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Research on Biomedical Engineering

Print version ISSN 2446-4732On-line version ISSN 2446-4740

Res. Biomed. Eng. vol.32 no.4 Rio de Janeiro Oct./Dec. 2016  Epub Jan 12, 2017

http://dx.doi.org/10.1590/2446-4740.05915 

Original Articles

Efficient medical image access in diagnostic environments with limited resources

José Eduardo Venson1  2  * 

Fernando Bevilacqua3  4 

Fabio Onuki5 

Marcos Cordeiro d’Ornellas6 

Anderson Maciel1 

1Institute of Informatics – INF, Universidade Federal do Rio Grande do Sul – UFRGS, Av. Bento Gonçalves, 9500, CEP 90040-060, Porto Alegre, RS, Brazil.

2Animati - Computação aplicada à Saúde, Santa Maria, RS, Brazil.

3The Informatics Research Centre (Interaction Lab), University of Skövde, Sweden.

4Universidade Federal da Fronteira Sul – UFFS, Chapecó, SC, Brazil.

5Medvia Diagnósticos, Porto Alegre, RS, Brazil.

6Laboratory for Applied Computing – LaCA, Universidade Federal de Santa Maria – UFSM, Santa Maria, RS, Brazil.

Abstract

Introduction

A medical application running outside the workstation environment has to deal with several constraints, such as reduced available memory and low network bandwidth. The aim of this paper is to present an approach to optimize the data flow for fast image transfer and visualization on mobile devices and remote stationary devices.

Methods

We use a combination of client- and server-side procedures to reduce the amount of information transferred by the application. Our approach was implemented on top of a commercial PACS and evaluated through user experiments with specialists in typical diagnosis tasks. The quality of the system outcome was measured in relation to the accumulated amount of network data transference and the amount of memory used in the host device. Besides, the system's quality of use (usability) was measured through participants’ feedback.

Results

Contrarily to previous approaches, ours keeps the application within the memory constraints, minimizing data transferring whenever possible, allowing the application to run on a variety of devices. Moreover, it does that without sacrificing the user experience. Experimental data point that over 90% of the users did not notice any delays or degraded image quality, and when they did, they did not impact on the clinical decisions.

Conclusion

The combined activities and orchestration of our methods allow the image viewer to run on resource-constrained environments, such as those with low network bandwidth or little available memory. These results demonstrate the ability to explore the use of mobile devices as a support tool in the medical workflow.

Keywords:  mHealth; Teleradiology; Radiology; Mobile viewer

Introduction

Mobile technology has contributed to the management of chronic diseases, alerting people on medication schedule and improving the efficiency of health systems (West, 2012). A wider access through mobile devices created new possibilities for diagnosis, meaning less time between the exam execution and the medical report, which improves the diagnosis workflow. In this paper, we address two important problems that still prevent the global dissemination of mobile tools for diagnosis based on radiologic images. The first is the limited computational resources of mobile devices (e.g. network communication, computational power), and the second is the low friendliness of the user interface due to limited peripherals and underdeveloped specific design methodologies.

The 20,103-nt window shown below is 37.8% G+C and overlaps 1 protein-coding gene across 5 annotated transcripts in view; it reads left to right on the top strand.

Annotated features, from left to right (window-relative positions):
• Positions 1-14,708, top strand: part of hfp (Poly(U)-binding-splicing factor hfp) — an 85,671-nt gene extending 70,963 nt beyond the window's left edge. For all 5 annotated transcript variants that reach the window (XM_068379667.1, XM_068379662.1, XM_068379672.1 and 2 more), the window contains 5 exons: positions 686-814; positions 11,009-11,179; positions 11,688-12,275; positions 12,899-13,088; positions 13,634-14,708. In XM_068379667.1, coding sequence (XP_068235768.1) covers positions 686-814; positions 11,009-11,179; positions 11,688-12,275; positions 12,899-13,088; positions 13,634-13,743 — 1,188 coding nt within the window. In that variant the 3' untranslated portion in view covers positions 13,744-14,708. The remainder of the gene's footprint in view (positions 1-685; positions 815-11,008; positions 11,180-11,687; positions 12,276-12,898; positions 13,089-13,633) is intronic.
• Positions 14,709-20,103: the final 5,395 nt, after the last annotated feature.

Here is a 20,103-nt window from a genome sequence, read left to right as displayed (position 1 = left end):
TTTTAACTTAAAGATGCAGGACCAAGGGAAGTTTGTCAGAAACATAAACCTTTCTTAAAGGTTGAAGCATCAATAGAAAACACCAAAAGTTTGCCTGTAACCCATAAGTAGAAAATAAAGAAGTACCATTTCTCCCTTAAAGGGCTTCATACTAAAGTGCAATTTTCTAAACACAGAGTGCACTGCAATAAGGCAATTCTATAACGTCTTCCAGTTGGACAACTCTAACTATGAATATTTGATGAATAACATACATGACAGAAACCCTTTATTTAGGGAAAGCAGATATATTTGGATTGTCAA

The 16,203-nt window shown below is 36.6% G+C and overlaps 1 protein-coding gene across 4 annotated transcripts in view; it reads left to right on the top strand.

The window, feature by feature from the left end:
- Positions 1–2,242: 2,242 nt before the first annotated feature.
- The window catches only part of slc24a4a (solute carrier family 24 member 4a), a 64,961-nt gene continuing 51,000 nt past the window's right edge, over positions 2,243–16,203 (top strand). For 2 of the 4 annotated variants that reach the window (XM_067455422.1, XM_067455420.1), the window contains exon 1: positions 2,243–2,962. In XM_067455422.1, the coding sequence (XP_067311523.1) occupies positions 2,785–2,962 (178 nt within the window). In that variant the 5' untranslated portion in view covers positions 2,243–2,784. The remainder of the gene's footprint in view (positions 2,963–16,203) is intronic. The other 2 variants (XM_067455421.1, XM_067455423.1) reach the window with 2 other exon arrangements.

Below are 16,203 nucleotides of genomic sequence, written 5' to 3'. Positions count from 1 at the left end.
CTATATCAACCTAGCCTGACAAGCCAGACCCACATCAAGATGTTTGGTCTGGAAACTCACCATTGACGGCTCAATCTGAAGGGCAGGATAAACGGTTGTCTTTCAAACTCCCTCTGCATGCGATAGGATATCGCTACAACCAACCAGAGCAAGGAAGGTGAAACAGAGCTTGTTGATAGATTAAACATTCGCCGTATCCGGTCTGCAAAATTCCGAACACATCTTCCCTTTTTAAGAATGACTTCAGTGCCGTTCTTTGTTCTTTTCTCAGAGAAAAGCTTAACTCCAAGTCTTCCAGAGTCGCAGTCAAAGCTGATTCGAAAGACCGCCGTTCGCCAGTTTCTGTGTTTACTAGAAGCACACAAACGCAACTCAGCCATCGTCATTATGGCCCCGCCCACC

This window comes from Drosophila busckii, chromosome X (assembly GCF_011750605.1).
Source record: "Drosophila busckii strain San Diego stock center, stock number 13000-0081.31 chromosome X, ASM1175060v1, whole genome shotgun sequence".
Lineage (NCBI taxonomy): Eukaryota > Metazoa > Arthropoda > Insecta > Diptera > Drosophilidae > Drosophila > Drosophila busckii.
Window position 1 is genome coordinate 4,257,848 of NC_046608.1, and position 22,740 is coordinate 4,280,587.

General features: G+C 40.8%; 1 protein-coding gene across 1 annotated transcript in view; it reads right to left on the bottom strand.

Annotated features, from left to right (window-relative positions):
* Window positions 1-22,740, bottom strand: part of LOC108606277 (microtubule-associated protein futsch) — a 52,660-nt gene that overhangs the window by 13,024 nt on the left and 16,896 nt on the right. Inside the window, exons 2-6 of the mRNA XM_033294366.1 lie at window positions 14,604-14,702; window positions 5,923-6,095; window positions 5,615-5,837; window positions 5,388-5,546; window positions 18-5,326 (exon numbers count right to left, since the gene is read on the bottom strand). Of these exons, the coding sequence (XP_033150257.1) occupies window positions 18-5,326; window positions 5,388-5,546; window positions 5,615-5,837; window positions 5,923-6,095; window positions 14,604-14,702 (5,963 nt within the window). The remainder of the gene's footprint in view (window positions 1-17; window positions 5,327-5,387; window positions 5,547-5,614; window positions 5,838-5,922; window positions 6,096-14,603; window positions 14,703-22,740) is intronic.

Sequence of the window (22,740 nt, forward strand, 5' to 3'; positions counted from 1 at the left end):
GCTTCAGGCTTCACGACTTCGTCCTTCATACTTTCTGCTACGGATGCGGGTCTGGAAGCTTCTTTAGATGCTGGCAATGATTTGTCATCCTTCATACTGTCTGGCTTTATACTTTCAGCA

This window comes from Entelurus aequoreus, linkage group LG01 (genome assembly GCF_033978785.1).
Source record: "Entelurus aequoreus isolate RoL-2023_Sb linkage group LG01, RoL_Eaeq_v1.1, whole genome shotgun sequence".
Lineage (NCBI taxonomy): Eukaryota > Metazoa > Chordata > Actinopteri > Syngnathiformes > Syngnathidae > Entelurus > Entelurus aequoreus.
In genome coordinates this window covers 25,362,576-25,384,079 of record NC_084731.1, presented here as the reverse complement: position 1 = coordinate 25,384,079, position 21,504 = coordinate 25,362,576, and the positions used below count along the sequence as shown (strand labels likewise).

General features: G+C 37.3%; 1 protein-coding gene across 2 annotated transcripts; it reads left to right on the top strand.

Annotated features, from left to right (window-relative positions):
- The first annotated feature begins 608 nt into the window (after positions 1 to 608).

The main contribution of this paper, thus, is the introduction of an approach that uses a combination of client- and server-side procedures to dynamically optimize the data flow for fast image transfer and visualization on mobile devices. The main advantage of our approach is to minimize the amount of data transferred to and used in the host device without sacrificing the user experience. Despite resource constraints in the hosting device, e.g. limited memory/processing power in smartphones, the user should still be able to perform computationally complex actions, such as image windowing.

Another contribution is the implementation of our approach in a real PACS system, the mobile application Animati Viewer (part of the Animati PACS - a system for distribution and image diagnostics developed by Animati - animati.com.br), and the conduction of an experimental evaluation with real users to assess system performance and user experience. A native viewer would require a different system to be implemented to each platform and would require the user to download and install different apps. We chose to focus on web-based PACS to provide rapid and reliable access to medical data according to Web DICOM standard (Koutelakis and Lymperopoulos, 2006). The remainder of this paper briefly reviews the previous art, defines requirements for diagnosis tools, describes our design assumptions and algorithms, characterizes the experimental setups and extensively discusses the results. Interesting findings regarding the typical behavioral pattern of radiologists when navigating through the image datasets are also presented in this paper for the first time.